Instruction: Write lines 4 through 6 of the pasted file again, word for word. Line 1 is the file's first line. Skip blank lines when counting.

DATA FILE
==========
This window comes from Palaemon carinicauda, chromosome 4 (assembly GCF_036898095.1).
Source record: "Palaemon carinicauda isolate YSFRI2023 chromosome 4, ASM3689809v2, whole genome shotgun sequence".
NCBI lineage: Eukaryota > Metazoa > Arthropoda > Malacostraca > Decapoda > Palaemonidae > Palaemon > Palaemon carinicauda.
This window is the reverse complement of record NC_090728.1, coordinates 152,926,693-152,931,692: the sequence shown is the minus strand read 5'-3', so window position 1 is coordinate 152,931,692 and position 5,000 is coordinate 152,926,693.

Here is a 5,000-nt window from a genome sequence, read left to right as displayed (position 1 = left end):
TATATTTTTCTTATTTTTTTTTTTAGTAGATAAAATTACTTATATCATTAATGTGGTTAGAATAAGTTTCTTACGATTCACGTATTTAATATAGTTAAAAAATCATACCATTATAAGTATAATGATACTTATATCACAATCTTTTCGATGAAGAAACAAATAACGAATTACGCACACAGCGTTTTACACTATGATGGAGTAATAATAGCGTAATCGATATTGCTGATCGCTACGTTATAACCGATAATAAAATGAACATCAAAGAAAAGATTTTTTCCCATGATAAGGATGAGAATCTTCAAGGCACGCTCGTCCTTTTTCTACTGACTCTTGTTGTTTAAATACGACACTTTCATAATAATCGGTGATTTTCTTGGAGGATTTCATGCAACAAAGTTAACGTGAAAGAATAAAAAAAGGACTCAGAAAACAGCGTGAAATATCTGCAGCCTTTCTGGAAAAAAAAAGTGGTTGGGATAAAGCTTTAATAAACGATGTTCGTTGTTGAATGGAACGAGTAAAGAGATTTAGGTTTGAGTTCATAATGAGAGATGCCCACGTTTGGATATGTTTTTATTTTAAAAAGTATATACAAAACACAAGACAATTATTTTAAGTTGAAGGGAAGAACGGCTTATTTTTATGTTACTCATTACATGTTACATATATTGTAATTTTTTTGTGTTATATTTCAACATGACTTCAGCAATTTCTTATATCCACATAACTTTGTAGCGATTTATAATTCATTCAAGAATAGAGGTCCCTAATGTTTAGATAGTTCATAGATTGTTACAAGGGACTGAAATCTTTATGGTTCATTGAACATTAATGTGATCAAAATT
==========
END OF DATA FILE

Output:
This window is the reverse complement of record NC_090728.1, coordinates 152,926,693-152,931,692: the sequence shown is the minus strand read 5'-3', so window position 1 is coordinate 152,931,692 and position 5,000 is coordinate 152,926,693.

Here is a 5,000-nt window from a genome sequence, read left to right as displayed (position 1 = left end):
TATATTTTTCTTATTTTTTTTTTTAGTAGATAAAATTACTTATATCATTAATGTGGTTAGAATAAGTTTCTTACGATTCACGTATTTAATATAGTTAAAAAATCATACCATTATAAGTATAATGATACTTATATCACAATCTTTTCGATGAAGAAACAAATAACGAATTACGCACACAGCGTTTTACACTATGATGGAGTAATAATAGCGTAATCGATATTGCTGATCGCTACGTTATAACCGATAATAAAATGAACATCAAAGAAAAGATTTTTTCCCATGATAAGGATGAGAATCTTCAAGGCACGCTCGTCCTTTTTCTACTGACTCTTGTTGTTTAAATACGACACTTTCATAATAATCGGTGATTTTCTTGGAGGATTTCATGCAACAAAGTTAACGTGAAAGAATAAAAAAAGGACTCAGAAAACAGCGTGAAATATCTGCAGCCTTTCTGGAAAAAAAAAGTGGTTGGGATAAAGCTTTAATAAACGATGTTCGTTGTTGAATGGAACGAGTAAAGAGATTTAGGTTTGAGTTCATAATGAGAGATGCCCACGTTTGGATATGTTTTTATTTTAAAAAGTATATACAAAACACAAGACAATTATTTTAAGTTGAAGGGAAGAACGGCTTATTTTTATGTTACTCATTACATGTTACATATATTGTAATTTTTTTGTGTTATATTTCAACATGACTTCAGCAATTTCTTATATCCACATAACTTTGTAGCGATTTATAATTCATTCAAGAATAGAGGTCCCTAATGTTTAGATAGTTCATAGATTGTTACAAGGGACTGAAATCTTTATGGTTCATTGAACATTAATGTGATCAAAATT